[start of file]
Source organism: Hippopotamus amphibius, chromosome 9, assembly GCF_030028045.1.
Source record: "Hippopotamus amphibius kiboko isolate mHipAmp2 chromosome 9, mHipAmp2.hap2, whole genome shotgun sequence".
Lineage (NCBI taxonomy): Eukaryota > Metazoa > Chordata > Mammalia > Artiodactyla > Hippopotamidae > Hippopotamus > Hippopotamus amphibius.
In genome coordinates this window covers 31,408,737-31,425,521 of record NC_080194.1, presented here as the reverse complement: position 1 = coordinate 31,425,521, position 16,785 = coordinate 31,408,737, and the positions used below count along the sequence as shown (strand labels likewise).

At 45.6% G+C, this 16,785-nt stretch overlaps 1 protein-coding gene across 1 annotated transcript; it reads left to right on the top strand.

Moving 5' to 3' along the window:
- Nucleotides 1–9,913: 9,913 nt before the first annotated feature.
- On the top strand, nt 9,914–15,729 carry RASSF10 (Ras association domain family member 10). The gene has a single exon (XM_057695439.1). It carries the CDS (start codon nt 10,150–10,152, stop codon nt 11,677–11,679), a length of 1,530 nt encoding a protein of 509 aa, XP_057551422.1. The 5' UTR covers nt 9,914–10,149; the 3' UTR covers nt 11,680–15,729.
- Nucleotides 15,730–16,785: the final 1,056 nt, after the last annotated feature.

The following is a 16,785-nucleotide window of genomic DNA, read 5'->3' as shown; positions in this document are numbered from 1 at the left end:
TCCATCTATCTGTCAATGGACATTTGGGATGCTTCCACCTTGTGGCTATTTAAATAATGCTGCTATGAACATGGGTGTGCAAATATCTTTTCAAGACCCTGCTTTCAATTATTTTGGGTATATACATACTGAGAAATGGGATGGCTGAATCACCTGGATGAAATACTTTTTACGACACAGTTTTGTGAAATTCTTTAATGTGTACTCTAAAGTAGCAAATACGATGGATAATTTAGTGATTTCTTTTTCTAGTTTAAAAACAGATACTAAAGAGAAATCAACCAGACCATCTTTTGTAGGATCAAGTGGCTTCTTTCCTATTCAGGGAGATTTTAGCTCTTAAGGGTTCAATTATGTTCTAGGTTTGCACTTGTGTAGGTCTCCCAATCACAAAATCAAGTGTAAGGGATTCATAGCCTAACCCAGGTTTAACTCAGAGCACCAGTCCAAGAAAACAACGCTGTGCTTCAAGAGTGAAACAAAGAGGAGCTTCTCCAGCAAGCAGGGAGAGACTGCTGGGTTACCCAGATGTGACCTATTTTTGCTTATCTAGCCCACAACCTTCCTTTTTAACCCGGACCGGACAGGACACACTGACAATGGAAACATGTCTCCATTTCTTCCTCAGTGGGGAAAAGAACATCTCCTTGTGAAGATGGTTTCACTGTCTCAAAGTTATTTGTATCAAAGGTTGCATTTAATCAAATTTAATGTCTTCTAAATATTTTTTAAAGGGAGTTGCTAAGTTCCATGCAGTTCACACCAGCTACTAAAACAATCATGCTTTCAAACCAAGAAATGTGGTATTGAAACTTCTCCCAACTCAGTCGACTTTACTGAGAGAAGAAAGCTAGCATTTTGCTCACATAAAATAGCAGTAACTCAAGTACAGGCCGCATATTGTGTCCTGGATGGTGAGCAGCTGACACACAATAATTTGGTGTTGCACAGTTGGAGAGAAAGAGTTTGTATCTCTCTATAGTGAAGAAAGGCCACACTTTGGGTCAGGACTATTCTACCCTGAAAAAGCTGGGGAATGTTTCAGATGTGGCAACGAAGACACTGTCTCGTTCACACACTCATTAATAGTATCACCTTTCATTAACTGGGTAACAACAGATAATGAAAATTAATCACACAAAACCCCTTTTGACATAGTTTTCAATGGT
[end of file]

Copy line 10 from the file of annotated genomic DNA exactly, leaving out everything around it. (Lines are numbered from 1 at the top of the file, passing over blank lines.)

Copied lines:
The following is a 16,785-nucleotide window of genomic DNA, read 5'->3' as shown; positions in this document are numbered from 1 at the left end: